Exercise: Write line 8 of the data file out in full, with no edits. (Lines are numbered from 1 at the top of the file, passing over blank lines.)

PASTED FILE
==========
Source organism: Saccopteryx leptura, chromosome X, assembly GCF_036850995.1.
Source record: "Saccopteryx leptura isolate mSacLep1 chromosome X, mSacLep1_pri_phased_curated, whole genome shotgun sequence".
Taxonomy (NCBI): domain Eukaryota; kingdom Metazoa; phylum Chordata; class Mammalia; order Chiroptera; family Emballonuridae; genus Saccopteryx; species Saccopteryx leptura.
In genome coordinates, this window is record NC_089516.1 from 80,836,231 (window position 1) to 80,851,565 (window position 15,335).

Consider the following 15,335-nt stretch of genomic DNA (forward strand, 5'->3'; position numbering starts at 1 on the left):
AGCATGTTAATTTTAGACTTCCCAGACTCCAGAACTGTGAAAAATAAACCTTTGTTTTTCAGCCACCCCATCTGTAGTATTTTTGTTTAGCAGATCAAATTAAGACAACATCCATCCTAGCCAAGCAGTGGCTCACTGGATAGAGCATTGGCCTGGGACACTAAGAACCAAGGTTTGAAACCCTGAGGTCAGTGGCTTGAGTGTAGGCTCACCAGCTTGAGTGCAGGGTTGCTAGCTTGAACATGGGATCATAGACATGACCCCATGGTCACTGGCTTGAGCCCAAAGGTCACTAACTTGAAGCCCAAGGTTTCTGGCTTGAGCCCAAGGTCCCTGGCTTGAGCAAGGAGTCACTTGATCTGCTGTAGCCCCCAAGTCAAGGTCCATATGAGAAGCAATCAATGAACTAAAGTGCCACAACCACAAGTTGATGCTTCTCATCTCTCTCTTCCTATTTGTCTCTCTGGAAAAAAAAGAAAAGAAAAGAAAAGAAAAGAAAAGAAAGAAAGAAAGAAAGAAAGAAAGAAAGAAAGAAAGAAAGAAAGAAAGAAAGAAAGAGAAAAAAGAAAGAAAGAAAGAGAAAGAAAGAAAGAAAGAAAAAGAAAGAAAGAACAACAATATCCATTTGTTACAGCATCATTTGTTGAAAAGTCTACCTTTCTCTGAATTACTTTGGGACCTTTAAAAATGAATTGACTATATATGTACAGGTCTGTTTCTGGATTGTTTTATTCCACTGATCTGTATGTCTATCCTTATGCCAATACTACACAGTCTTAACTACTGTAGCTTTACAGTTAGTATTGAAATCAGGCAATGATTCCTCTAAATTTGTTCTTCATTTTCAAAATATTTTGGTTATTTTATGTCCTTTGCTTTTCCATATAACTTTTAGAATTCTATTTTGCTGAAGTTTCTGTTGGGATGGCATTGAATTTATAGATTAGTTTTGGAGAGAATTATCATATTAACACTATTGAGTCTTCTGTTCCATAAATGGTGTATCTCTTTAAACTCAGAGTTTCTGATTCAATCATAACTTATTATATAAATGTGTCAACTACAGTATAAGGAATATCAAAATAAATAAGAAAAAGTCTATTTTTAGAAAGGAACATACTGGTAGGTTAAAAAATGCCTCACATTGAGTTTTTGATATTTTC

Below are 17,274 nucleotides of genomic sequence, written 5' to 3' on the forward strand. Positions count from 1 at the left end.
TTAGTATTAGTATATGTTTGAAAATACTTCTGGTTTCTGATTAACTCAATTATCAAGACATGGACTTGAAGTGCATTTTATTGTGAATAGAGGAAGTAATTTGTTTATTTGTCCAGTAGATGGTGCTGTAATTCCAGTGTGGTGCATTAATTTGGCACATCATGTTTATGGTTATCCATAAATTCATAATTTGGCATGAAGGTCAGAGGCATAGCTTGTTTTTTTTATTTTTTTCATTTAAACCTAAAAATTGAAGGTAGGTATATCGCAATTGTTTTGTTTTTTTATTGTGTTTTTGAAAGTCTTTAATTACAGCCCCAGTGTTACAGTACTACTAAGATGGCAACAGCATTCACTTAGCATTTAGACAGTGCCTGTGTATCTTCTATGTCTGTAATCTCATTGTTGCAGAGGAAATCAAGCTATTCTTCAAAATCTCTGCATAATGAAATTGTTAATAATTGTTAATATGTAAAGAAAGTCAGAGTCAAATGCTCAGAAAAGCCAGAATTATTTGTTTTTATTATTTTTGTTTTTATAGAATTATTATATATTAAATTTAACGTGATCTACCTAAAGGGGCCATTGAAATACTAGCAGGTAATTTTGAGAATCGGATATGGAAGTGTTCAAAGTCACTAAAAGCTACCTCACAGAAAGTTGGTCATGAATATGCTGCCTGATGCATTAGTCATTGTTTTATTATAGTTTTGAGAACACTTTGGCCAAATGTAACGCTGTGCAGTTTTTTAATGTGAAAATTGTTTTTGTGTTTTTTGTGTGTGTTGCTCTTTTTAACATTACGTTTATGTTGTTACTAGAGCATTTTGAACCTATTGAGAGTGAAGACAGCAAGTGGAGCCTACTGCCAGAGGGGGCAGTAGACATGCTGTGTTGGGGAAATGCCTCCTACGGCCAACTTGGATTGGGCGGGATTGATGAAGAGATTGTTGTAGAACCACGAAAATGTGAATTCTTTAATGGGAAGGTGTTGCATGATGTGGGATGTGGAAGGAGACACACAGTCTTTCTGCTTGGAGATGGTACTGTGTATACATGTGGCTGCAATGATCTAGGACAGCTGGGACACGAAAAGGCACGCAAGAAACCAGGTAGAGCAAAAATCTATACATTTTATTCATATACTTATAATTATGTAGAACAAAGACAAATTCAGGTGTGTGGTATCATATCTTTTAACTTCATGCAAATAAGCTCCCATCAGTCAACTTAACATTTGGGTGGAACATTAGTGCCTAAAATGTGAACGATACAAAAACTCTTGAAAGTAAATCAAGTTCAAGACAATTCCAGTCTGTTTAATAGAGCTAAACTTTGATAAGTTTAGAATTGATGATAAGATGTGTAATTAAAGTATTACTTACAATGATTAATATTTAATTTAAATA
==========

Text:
TTAGTATTAGTATATGTTTGAAAATACTTCTGGTTTCTGATTAACTCAATTATCAAGACATGGACTTGAAGTGCATTTTATTGTGAATAGAGGAAGTAATTTGTTTATTTGTCCAGTAGATGGTGCTGTAATTCCAGTGTGGTGCATTAATTTGGCACATCATGTTTATGGTTATCCATAAATTCATAATTTGGCATGAAGGTCAGAGGCATAGCTTGTTTTTTTTATTTTTTTCATTTAAACCTAAAAATTGAAGGTAGGTATATCGCAATTGTTTTGTTTTTTTATTGTGTTTTTGAAAGTCTTTAATTACAGCCCCAGTGTTACAGTACTACTAAGATGGCAACAGCATTCACTTAGCATTTAGACAGTGCCTGTGTATCTTCTATGTCTGTAATCTCATTGTTGCAGAGGAAATCAAGCTATTCTTCAAAATCTCTGCATAATGAAATTGTTAATAATTGTTAATATGTAAAGAAAGTCAGAGTCAAATGCTCAGAAAAGCCAGAATTATTTGTTTTTATTATTTTTGTTTTTATAGAATTATTATATATTAAATTTAACGTGATCTACCTAAAGGGGCCATTGAAATACTAGCAGGTAATTTTGAGAATCGGATATGGAAGTGTTCAAAGTCACTAAAAGCTACCTCACAGAAAGTTGGTCATGAATATGCTGCCTGATGCATTAGTCATTGTTTTATTATAGTTTTGAGAACACTTTGGCCAAATGTAACGCTGTGCAGTTTTTTAATGTGAAAATTGTTTTTGTGTTTTTTGTGTGTGTTGCTCTTTTTAACATTACGTTTATGTTGTTACTAGAGCATTTTGAACCTATTGAGAGTGAAGACAGCAAGTGGAGCCTACTGCCAGAGGGGGCAGTAGACATGCTGTGTTGGGGAAATGCCTCCTACGGCCAACTTGGATTGGGCGGGATTGATGAAGAGATTGTTGTAGAACCACGAAAATGTGAATTCTTTAATGGGAAGGTGTTGCATGATGTGGGATGTGGAAGGAGACACACAGTCTTTCTGCTTGGAGATGGTACTGTGTATACATGTGGCTGCAATGATCTAGGACAGCTGGGACACGAAAAGGCACGCAAGAAACCAGGTAGAGCAAAAATCTATACATTTTATTCATATACTTATAATTATGTAGAACAAAGACAAATTCAGGTGTGTGGTATCATATCTTTTAACTTCATGCAAATAAGCTCCCATCAGTCAACTTAACATTTGGGTGGAACATTAGTGCCTAAAATGTGAACGATACAAAAACTCTTGAAAGTAAATCAAGTTCAAGACAATTCCAGTCTGTTTAATAGAGCTAAACTTTGATAAGTTTAGAATTGATGATAAGATGTGTAATTAAAGTATTACTTACAATGATTAATATTTAATTTAAATA